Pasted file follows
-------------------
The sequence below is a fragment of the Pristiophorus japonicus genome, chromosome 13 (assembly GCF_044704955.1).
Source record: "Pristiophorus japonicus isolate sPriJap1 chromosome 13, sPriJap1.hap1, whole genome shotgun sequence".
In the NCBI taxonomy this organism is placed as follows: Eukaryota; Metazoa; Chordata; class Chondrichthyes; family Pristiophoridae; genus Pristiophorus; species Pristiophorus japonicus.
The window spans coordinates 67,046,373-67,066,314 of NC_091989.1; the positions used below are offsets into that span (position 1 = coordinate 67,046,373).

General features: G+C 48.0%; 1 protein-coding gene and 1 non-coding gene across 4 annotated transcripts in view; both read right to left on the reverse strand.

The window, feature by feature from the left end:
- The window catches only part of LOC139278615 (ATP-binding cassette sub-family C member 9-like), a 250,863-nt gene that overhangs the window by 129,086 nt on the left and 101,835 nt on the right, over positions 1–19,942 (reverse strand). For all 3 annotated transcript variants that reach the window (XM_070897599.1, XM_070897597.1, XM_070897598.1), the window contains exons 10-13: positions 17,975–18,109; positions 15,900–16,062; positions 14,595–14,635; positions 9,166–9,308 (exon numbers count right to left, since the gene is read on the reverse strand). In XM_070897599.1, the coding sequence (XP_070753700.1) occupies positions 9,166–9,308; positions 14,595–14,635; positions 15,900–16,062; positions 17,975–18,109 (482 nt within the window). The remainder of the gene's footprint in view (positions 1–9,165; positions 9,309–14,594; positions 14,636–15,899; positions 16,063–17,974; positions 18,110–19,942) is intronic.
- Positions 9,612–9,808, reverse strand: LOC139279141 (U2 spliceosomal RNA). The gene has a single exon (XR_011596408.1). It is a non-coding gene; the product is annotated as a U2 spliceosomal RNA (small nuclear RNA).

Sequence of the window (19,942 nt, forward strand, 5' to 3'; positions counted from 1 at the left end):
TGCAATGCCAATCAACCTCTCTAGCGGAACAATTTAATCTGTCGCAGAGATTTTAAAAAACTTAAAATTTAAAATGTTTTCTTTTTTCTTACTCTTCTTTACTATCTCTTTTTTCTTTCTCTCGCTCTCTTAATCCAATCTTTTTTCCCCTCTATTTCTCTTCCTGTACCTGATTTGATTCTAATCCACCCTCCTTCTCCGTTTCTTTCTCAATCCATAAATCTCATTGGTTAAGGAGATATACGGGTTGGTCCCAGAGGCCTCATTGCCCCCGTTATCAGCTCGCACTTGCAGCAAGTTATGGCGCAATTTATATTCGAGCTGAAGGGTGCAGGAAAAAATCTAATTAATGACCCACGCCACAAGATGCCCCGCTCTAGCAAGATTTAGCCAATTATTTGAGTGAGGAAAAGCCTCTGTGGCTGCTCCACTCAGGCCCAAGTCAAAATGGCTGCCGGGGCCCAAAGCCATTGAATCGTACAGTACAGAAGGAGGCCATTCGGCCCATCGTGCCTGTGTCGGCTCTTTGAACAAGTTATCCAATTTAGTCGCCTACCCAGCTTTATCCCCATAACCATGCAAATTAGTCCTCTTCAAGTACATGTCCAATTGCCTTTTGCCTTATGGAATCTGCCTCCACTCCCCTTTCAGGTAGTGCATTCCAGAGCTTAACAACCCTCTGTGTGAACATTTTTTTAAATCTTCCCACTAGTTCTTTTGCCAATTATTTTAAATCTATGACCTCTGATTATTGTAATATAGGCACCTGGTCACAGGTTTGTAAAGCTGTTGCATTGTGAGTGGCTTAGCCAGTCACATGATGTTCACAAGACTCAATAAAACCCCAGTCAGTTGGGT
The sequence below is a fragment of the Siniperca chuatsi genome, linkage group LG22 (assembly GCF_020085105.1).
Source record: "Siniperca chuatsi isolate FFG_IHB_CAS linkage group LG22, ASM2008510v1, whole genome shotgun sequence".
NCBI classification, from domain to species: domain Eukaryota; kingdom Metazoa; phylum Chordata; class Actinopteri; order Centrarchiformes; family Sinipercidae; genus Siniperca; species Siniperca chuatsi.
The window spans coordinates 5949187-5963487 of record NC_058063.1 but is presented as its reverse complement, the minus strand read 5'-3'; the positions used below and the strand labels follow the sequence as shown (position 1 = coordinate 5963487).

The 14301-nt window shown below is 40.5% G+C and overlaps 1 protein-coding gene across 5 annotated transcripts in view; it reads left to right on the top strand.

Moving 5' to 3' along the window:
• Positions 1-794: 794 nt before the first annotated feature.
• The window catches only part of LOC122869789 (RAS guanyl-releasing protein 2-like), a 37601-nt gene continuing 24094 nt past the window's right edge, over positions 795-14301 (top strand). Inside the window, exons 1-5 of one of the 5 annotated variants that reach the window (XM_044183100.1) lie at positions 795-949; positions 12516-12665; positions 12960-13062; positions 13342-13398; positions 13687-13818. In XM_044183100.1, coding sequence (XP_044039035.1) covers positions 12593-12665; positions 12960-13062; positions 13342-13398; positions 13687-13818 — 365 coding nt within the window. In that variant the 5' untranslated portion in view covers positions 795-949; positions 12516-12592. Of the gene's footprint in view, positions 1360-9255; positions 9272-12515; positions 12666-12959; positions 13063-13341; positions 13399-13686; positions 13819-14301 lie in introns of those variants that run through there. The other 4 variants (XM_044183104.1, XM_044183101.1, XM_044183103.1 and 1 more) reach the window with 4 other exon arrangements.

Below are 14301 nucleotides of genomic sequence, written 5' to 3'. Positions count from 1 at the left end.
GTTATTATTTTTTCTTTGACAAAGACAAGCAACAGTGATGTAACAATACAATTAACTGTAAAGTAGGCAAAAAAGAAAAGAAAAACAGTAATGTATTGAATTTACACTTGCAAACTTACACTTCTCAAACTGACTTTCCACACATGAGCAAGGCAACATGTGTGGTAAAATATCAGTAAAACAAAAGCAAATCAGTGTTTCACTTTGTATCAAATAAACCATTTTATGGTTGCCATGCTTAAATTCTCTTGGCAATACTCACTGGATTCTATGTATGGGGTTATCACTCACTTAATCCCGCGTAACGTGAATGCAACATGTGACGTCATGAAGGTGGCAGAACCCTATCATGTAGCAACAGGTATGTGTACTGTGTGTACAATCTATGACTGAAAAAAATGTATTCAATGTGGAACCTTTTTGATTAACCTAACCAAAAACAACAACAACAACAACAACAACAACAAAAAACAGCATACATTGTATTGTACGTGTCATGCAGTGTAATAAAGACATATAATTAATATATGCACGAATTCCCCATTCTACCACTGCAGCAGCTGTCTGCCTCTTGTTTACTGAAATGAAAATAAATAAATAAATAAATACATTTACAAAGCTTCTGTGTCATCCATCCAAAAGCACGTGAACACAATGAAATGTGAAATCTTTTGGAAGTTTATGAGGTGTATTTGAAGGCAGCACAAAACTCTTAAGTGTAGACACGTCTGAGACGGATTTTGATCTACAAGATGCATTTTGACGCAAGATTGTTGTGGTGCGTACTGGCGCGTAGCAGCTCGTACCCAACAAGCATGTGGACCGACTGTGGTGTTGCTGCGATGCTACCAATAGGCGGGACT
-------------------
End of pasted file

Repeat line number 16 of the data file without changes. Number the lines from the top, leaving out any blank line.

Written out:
Moving 5' to 3' along the window: